Theories in Teaching English as a Second Language (TESOL)
I. Course Prefix/Number: EGL 261
Course Name: Theories in Teaching English as a Second Language (TESOL)
Credits: 3 (3 lecture; 0 lab)
III. Course (Catalog) Description
IV. Learning Objectives
A. Learn about the historical development of second language teaching and various approaches used in TESOL.
B. Examine theoretical foundations, pedagogical principles and classroom procedures in TESOL.
C. Become familiar with various theories in first and second language acquisition and develop an understanding of the importance of primary language instruction for second language learners.
D. Learn affective variables in second language learning.
E. Learn a variety of instructional strategies in second language teaching.
F. Become aware of cultural, political and social issues related to language instruction and learn proactive ways of preventing cross-cultural misunderstandings.
V. Academic Integrity
• plagiarism (turning in work not written by you, or lacking proper citation),
• falsification and fabrication (lying or distorting the truth),
• helping others to cheat,
• unauthorized changes on official documents,
• pretending to be someone else or having someone else pretend to be you,
• making or accepting bribes, special favors, or threats, and
• any other behavior that violates academic integrity.
There are serious consequences to violations of the academic integrity policy. Oakton's policies and procedures provide students a fair hearing if a complaint is made against you. If you are found to have violated the policy, the minimum penalty is failure on the assignment and, a disciplinary record will be established and kept on file in the office of the Vice President for Student Affairs for a period of 3 years.
Details of the Code of Academic Conduct can be found in the Student Handbook.
VI. Sequence of Topics
B. The Empirical Basis of Second Language Learning
C. First Language Acquisition and Second Language Learning: Cognitive Viewpoint
D. Major Language Trends in 20th-century Language Teaching
1. Traditional Grammar
2. Behaviorism and Structural Linguistics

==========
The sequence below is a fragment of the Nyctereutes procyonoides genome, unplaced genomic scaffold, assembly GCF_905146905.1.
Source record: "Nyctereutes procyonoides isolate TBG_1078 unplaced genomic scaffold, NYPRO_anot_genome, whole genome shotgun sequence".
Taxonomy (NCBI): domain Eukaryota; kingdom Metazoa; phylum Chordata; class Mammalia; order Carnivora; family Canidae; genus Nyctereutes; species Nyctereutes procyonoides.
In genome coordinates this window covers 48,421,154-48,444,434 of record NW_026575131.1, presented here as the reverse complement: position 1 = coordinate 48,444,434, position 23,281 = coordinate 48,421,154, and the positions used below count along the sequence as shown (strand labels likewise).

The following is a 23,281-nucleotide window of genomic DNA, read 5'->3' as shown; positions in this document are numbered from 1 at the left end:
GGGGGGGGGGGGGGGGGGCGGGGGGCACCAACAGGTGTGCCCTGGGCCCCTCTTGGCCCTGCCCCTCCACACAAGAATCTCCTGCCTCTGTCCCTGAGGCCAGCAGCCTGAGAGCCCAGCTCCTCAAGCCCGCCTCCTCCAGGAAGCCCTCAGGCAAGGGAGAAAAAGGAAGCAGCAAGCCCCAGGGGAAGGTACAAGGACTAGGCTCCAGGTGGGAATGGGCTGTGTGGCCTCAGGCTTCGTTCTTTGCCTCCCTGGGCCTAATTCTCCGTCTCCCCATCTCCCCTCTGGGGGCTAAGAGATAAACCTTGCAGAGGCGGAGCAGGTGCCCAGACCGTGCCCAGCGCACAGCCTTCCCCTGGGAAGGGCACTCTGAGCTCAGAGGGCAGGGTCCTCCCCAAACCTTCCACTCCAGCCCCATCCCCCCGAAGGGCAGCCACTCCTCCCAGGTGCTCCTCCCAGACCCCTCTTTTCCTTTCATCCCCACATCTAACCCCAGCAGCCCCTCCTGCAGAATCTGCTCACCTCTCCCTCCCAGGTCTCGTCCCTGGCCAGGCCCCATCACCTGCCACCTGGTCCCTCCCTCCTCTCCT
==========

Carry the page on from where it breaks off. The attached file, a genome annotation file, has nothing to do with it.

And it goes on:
3. The Direct Method
4. Audiolingual Method
5. Cognitive Psychology and Chomskyian Linguistics
6. Cognitive Learning Method
7. Notional-Functionalism and Communicative Language Teaching
E. Alternative Approaches and Methods
1. Total Physical Response
2. Community Language Learning
3. Multiple Intelligences
4. The Lexical Approach
5. Competency-Based Language Teaching
F. Current Communicative Approaches in Second Language Instruction
1. Communicative Language Teaching
2. The Natural Approach
3. Cooperative Language Learning
4. Content-Based and Task-Based Language Teaching
G. Affective Variables and Second Language Learning
H. Discourse Analysis
I. Sociolinguistic Variables and Second Language Acquisition
VII. Methods of Instruction
Course may be taught as face-to-face, media-based, hybrid or online course.
VIII. Course Practices Required
IX. Instructional Materials
A. Jack Richards and Theodore Rodgers, Approaches and Methods in Language Teaching, Cambridge University Press, 2nd Edition, 2001.
B. David Nunan, Second Language Teaching, Heinle&Heinle Publishers, 1999.
See chairperson or coordinator for other textbooks.
X. Methods of Evaluating Student Progress
B. Take-home assignment (analysis of the discourse of a second language speaker)
C. In-class presentation
D. Mid-term examination
E. Final examination
XI. Other Course Information
If you have a documented learning, psychological, or physical disability you may be entitled to reasonable academic accommodations or services. To request accommodations or services, contact the Access and Disability Resource Center at the Des Plaines or Skokie campus. All students are expected to fulfill essential course requirements. The College will not waive any essential skill or requirement of a course or degree program.